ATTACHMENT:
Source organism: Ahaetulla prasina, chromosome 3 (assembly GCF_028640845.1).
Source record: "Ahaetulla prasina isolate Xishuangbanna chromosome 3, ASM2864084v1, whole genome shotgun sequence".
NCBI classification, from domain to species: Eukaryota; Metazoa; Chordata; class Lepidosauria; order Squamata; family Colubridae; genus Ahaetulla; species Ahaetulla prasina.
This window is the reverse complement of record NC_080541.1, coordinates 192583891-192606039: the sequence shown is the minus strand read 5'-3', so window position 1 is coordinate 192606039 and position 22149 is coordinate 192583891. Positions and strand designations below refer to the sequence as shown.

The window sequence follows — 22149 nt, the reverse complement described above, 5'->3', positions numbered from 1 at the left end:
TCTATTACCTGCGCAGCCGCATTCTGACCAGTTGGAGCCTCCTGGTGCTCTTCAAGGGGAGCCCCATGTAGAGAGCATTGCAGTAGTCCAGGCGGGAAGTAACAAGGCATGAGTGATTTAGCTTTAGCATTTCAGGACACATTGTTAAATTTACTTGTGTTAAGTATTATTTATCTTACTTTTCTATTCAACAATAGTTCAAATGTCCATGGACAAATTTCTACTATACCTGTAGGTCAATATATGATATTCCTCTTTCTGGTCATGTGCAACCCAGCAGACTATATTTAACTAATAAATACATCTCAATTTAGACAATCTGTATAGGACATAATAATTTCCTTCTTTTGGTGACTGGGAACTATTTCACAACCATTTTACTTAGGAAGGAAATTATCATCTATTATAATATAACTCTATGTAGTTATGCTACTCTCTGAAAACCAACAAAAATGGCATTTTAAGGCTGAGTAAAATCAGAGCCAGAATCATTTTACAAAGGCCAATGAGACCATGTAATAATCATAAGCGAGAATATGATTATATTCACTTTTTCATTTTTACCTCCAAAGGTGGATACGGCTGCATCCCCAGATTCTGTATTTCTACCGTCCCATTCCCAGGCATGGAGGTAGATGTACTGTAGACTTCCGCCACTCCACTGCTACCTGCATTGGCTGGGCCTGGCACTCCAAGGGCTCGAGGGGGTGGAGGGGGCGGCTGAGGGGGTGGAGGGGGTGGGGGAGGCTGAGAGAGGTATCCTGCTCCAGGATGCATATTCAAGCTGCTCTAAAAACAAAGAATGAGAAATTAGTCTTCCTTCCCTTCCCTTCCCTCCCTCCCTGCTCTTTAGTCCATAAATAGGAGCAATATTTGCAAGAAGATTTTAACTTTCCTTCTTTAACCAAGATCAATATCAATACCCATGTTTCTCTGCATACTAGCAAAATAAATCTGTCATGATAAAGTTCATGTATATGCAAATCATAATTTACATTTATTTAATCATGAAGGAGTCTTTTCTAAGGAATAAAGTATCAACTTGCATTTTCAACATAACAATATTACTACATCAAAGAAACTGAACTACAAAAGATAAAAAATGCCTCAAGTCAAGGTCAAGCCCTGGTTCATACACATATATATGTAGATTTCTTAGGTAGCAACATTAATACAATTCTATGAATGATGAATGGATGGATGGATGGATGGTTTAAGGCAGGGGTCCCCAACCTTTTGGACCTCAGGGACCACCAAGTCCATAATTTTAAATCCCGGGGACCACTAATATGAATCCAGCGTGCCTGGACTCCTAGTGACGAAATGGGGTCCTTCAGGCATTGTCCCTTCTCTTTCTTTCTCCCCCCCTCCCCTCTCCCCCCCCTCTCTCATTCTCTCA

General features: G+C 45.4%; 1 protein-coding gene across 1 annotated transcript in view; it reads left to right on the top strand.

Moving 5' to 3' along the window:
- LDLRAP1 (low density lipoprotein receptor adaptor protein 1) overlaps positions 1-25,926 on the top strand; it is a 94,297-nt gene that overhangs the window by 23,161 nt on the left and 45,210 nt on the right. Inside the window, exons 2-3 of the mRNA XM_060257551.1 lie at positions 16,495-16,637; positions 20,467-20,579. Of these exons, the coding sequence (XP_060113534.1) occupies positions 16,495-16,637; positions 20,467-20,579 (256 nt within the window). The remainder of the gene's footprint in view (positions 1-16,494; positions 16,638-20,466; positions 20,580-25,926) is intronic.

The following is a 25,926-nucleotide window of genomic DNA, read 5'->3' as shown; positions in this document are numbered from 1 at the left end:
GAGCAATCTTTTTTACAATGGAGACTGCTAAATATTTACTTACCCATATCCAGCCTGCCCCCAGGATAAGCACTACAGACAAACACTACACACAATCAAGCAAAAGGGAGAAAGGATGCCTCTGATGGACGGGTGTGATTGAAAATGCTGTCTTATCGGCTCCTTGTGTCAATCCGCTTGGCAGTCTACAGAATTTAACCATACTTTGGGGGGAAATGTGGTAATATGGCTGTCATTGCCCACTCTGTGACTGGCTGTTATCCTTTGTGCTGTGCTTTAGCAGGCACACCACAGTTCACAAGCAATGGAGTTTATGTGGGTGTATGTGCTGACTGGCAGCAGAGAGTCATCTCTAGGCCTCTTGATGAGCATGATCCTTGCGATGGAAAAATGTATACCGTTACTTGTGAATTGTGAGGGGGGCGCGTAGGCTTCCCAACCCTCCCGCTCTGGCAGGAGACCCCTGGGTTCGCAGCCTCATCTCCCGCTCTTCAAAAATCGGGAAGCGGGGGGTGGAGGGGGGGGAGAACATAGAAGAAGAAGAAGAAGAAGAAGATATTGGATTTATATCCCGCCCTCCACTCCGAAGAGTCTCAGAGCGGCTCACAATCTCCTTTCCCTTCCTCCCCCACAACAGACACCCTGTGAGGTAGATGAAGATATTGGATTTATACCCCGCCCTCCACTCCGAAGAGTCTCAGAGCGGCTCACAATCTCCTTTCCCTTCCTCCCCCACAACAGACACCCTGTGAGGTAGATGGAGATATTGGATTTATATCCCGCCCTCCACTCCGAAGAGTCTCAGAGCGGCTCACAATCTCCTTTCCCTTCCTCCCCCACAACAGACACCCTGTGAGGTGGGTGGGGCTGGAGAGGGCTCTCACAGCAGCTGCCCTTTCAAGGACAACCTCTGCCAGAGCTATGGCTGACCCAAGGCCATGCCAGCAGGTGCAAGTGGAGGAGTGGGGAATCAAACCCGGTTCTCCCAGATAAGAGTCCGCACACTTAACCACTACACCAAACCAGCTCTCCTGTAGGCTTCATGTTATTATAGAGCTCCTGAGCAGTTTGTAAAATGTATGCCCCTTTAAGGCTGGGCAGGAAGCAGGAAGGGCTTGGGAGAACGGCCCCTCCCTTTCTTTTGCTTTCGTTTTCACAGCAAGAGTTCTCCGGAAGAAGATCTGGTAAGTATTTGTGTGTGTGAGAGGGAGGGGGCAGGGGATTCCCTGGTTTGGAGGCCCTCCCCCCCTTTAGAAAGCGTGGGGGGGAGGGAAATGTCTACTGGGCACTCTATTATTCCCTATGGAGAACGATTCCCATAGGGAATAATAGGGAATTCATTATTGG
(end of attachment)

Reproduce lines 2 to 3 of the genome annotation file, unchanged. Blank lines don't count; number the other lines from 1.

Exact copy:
Source record: "Ahaetulla prasina isolate Xishuangbanna chromosome 3, ASM2864084v1, whole genome shotgun sequence".
NCBI classification, from domain to species: Eukaryota; Metazoa; Chordata; class Lepidosauria; order Squamata; family Colubridae; genus Ahaetulla; species Ahaetulla prasina.